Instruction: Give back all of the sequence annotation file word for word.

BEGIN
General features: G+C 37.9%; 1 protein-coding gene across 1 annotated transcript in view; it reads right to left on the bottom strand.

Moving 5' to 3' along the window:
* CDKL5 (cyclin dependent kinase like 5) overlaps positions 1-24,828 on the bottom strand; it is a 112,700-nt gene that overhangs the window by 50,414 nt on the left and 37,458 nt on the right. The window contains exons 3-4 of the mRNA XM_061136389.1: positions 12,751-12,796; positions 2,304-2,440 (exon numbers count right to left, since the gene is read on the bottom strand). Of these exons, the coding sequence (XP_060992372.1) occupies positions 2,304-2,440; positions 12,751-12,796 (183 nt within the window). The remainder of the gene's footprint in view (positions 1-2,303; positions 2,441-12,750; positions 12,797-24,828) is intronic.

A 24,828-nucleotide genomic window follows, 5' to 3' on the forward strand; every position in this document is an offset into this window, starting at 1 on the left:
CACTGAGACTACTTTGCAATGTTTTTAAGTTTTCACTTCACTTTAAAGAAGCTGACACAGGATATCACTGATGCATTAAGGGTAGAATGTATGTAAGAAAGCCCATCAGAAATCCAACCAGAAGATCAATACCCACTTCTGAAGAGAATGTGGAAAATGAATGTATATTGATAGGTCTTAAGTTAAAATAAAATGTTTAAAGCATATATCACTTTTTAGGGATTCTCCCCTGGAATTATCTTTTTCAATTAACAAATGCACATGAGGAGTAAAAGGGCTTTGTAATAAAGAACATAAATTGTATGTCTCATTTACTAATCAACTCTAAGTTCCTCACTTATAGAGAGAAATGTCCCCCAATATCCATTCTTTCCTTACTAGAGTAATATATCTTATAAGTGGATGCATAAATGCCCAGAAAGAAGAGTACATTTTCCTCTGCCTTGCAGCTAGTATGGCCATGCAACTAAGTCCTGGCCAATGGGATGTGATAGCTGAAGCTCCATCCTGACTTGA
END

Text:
General features: G+C 37.9%; 1 protein-coding gene across 1 annotated transcript in view; it reads right to left on the bottom strand.

Moving 5' to 3' along the window:
* CDKL5 (cyclin dependent kinase like 5) overlaps positions 1-24,828 on the bottom strand; it is a 112,700-nt gene that overhangs the window by 50,414 nt on the left and 37,458 nt on the right. The window contains exons 3-4 of the mRNA XM_061136389.1: positions 12,751-12,796; positions 2,304-2,440 (exon numbers count right to left, since the gene is read on the bottom strand). Of these exons, the coding sequence (XP_060992372.1) occupies positions 2,304-2,440; positions 12,751-12,796 (183 nt within the window). The remainder of the gene's footprint in view (positions 1-2,303; positions 2,441-12,750; positions 12,797-24,828) is intronic.

A 24,828-nucleotide genomic window follows, 5' to 3' on the forward strand; every position in this document is an offset into this window, starting at 1 on the left:
CACTGAGACTACTTTGCAATGTTTTTAAGTTTTCACTTCACTTTAAAGAAGCTGACACAGGATATCACTGATGCATTAAGGGTAGAATGTATGTAAGAAAGCCCATCAGAAATCCAACCAGAAGATCAATACCCACTTCTGAAGAGAATGTGGAAAATGAATGTATATTGATAGGTCTTAAGTTAAAATAAAATGTTTAAAGCATATATCACTTTTTAGGGATTCTCCCCTGGAATTATCTTTTTCAATTAACAAATGCACATGAGGAGTAAAAGGGCTTTGTAATAAAGAACATAAATTGTATGTCTCATTTACTAATCAACTCTAAGTTCCTCACTTATAGAGAGAAATGTCCCCCAATATCCATTCTTTCCTTACTAGAGTAATATATCTTATAAGTGGATGCATAAATGCCCAGAAAGAAGAGTACATTTTCCTCTGCCTTGCAGCTAGTATGGCCATGCAACTAAGTCCTGGCCAATGGGATGTGATAGCTGAAGCTCCATCCTGACTTGA